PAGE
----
Andrew Lloyd Webber has pulled his latest musical out of a government pilot scheme for live events because theatre had been treated as “an afterthought and undervalued”.
The composer’s decision to withdraw his production of Cinderella was “baffling” and left ministers “bemused,” a Whitehall source said on Friday.
The pandemic has had a catastrophic financial impact on the theatre industry and many have remained closed despite the ease in Covid-19 restrictions as it is not financially viable for them to open with reduced capacities.
A statement from Andrew Lloyd Webber. pic.twitter.com/UaWVm1C2wj— Andrew Lloyd Webber (@OfficialALW) June 18, 2021
The peer, 73, had previously provisionally registered to take part in the plan and earlier this week Boris Johnson said they were having talks and would “do whatever we can to be helpful”.
Earlier on Friday, the prime minister said he was “very confident” lockdown easing could go aheadon 19 July, after the original 21 June date was delayed.
Lord Lloyd Webber said in a statement: “I have made it crystal clear that I would only be able to participate if others were involved and the rest of the industry – theatre and music – were treated equally. This has not been confirmed to me.
“It has become clear that, while sporting events like Wimbledon had obviously been working with the government for some time on this pilot, and were even able to start selling tickets yesterday, the theatre industry and its audiences is, once again, an afterthought and undervalued.”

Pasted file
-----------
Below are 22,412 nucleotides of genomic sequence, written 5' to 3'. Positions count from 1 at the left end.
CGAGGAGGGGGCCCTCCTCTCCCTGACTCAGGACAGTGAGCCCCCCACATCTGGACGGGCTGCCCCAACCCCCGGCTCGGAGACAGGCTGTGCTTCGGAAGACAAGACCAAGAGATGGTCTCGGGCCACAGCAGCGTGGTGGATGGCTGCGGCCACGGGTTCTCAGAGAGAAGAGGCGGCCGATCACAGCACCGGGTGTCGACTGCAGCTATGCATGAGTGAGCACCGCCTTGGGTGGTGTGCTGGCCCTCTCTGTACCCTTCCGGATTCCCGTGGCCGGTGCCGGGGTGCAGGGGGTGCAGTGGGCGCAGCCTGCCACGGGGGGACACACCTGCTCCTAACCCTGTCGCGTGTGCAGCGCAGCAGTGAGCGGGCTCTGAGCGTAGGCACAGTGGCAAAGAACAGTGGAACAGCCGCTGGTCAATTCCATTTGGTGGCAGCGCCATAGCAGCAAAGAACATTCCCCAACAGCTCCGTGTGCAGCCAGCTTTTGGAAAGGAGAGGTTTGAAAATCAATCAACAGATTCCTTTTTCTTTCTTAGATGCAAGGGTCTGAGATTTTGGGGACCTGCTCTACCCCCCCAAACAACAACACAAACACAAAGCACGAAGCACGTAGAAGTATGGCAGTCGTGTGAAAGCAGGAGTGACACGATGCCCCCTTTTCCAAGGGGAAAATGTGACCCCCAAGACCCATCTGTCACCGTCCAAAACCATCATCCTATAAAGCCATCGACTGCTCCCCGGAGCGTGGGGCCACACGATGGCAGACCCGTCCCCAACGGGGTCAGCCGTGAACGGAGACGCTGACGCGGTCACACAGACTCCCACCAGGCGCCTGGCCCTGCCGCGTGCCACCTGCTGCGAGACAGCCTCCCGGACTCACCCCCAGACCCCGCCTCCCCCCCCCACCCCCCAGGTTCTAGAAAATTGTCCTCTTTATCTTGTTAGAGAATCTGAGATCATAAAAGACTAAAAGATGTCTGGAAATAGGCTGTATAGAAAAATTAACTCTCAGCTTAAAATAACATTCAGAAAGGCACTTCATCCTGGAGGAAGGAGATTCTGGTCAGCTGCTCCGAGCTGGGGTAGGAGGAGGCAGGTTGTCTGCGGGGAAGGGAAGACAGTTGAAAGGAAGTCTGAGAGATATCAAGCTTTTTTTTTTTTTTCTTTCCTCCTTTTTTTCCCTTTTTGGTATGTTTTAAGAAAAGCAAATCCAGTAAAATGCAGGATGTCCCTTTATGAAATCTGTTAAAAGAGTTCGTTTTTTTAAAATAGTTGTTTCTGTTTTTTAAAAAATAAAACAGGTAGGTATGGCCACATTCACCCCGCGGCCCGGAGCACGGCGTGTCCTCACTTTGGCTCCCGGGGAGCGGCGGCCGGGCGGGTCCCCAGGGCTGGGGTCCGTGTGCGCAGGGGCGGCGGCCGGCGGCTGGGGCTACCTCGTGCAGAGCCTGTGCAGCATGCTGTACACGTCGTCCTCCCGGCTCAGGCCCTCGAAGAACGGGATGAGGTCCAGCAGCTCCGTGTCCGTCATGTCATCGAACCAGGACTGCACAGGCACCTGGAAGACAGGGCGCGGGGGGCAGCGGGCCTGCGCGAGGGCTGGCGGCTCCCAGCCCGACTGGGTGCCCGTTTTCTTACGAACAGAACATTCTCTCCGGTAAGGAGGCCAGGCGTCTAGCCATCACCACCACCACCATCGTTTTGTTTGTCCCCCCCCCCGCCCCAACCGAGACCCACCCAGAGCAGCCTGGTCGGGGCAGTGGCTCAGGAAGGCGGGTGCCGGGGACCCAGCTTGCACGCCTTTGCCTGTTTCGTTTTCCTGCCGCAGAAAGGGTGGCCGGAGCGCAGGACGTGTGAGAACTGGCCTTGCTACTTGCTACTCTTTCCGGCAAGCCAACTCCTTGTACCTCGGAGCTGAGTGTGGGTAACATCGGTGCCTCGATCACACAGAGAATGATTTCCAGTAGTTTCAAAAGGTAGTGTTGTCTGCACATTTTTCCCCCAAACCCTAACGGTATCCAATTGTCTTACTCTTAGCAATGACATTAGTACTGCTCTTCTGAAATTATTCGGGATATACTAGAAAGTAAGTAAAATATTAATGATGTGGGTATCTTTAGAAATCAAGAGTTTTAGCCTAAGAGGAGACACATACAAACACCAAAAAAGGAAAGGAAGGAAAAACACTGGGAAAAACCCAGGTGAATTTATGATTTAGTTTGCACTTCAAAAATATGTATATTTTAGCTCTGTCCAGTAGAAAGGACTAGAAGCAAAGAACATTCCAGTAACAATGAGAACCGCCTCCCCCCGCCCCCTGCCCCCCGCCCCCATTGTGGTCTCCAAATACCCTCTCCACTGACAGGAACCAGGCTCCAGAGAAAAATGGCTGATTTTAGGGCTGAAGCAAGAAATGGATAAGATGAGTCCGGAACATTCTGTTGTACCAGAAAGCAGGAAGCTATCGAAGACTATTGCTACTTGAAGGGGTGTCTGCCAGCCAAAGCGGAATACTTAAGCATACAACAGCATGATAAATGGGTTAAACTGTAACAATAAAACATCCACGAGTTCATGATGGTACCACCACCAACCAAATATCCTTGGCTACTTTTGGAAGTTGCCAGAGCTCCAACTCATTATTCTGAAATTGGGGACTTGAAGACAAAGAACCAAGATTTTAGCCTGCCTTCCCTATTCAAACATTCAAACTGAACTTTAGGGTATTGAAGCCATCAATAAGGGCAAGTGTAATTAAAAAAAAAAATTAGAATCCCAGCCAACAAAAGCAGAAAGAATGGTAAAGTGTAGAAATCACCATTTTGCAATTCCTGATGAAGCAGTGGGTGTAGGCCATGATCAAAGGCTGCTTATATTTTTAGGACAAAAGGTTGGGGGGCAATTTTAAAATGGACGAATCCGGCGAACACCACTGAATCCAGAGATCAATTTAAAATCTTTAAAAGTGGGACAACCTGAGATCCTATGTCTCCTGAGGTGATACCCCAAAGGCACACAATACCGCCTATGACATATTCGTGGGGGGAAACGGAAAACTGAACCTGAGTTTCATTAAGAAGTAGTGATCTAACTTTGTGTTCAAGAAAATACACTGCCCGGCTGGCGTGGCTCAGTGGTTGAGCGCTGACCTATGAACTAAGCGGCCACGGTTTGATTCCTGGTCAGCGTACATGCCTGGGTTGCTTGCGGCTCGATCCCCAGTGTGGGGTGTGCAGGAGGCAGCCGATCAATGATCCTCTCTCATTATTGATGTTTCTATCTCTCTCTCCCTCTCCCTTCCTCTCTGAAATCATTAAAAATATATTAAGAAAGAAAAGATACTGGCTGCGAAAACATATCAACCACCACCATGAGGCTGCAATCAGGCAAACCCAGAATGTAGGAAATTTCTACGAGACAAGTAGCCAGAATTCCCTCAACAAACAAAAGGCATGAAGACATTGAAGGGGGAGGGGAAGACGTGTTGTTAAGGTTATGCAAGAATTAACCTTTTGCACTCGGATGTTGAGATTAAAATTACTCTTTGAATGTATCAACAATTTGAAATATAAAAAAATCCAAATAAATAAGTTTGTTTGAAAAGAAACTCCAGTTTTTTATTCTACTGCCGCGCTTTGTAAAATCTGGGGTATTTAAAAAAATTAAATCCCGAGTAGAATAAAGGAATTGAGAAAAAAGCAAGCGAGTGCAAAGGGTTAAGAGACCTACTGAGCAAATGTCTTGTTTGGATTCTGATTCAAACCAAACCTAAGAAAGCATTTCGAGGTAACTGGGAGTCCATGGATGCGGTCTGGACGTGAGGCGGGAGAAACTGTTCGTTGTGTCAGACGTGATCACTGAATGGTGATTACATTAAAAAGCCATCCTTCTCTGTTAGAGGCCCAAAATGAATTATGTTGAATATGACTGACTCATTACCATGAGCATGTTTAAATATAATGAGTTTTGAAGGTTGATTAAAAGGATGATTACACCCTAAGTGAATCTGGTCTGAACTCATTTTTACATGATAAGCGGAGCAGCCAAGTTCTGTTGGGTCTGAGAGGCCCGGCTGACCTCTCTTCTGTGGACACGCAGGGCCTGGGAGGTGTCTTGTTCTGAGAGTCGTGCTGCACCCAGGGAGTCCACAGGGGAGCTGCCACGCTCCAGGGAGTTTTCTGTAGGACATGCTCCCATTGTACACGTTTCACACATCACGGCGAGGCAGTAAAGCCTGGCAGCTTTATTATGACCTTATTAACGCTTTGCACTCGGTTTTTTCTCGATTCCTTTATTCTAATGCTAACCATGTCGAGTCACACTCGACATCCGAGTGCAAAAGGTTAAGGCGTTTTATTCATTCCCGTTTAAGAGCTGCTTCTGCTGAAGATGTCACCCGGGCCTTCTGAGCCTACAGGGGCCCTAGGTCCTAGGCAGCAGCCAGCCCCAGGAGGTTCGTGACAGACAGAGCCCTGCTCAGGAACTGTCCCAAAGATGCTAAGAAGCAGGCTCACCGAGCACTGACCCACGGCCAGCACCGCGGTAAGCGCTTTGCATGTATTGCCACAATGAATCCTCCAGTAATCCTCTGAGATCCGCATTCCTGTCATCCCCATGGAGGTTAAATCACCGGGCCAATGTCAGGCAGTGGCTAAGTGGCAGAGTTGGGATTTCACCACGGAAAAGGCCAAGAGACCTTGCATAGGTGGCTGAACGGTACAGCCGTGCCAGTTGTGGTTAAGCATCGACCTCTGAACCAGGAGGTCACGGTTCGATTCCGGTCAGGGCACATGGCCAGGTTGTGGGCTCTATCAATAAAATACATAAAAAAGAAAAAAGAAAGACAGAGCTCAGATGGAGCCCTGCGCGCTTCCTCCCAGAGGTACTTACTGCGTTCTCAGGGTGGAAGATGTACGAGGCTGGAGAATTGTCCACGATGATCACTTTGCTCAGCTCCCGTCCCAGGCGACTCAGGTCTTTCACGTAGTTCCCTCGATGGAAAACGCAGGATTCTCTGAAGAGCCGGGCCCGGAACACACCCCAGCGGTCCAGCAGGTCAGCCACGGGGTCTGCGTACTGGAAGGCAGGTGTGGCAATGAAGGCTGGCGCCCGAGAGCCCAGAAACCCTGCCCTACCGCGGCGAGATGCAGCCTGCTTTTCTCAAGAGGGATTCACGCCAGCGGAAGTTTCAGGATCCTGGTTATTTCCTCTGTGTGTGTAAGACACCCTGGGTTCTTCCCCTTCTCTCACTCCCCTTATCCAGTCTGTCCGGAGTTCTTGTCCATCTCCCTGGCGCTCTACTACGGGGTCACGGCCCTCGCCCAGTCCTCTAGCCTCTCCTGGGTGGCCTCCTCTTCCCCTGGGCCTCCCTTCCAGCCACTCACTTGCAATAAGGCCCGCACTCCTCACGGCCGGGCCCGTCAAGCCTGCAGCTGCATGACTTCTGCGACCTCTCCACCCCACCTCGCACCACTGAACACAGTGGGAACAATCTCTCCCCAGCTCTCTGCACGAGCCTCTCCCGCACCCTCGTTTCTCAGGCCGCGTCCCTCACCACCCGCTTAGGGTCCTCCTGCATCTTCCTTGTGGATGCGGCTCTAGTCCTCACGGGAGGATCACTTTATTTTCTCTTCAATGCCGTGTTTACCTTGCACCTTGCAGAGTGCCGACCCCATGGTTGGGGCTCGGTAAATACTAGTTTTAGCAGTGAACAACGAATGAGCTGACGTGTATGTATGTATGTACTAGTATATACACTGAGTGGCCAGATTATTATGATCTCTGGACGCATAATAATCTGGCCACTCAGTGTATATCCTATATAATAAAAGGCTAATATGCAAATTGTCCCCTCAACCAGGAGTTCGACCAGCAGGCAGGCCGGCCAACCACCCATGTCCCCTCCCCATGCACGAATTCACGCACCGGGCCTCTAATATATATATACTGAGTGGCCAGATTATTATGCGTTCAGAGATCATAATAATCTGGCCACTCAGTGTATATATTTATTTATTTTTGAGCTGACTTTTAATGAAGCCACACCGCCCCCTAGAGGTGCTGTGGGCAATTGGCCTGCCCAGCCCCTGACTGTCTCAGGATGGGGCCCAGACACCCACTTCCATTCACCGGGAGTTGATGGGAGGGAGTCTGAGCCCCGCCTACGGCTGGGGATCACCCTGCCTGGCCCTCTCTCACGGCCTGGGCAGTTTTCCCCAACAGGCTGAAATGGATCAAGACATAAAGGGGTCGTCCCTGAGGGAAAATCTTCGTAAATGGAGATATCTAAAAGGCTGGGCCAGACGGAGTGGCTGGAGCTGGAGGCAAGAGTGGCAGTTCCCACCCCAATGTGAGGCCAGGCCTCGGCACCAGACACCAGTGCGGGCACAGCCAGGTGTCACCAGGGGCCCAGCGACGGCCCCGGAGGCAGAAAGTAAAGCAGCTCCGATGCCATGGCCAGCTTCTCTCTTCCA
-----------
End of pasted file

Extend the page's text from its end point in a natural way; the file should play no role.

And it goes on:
He said the production, which is being staged at the Gillian Lynne Theatre, would open June 25, with the venue up to half-full.
The composer, who quit as a Conservative peer in 2017, previously warned he may have to sell his six West End venues if the government does not relax its restrictions as set out in its roadmap for England.
In addition, he said he would be prepared to be arrested in order to fully reopen his theatres on 21 June if the easing of lockdown restrictions was delayed.
But on Friday he admitted such a move could leave cast, crew, orchestra, front and backstage staff, and even the audience facing fines of hundreds of pounds each which, he said “I couldn’t possibly risk”.
“If it were just me, I would happily risk arrest and fines to make a stand and lead the live music and theatre industry back to the full capacities we so desperately need.”
He said he would personally bear the losses until he can fully reopen the theatre at maximum capacity.
Cinderella “is the product of hundreds of people’s tireless effort for years”, he said, adding: “Win, lose or draw, we have to continue.”
A government source said: “We are bemused that Andrew Lloyd Webber has decided not to take part in the ERP (Events Research Programme).
“This would have given him the opportunity to have audiences at 100% for Cinderella and at the same time play a crucial part for his sector in the fuller reopening.
“It’s baffling that he’s pulled out and is instead opening his theatre at 50% given all the noise he’s been making about opening fully and threatening to sue.
“It’s completely false that the arts and culture sector hasn’t been part of the ERP programme.
“We tested an array of settings including festivals, club nights, the Brits and the Crucible Theatre and are now in discussions with other theatres as part of the next phase of the programme.”
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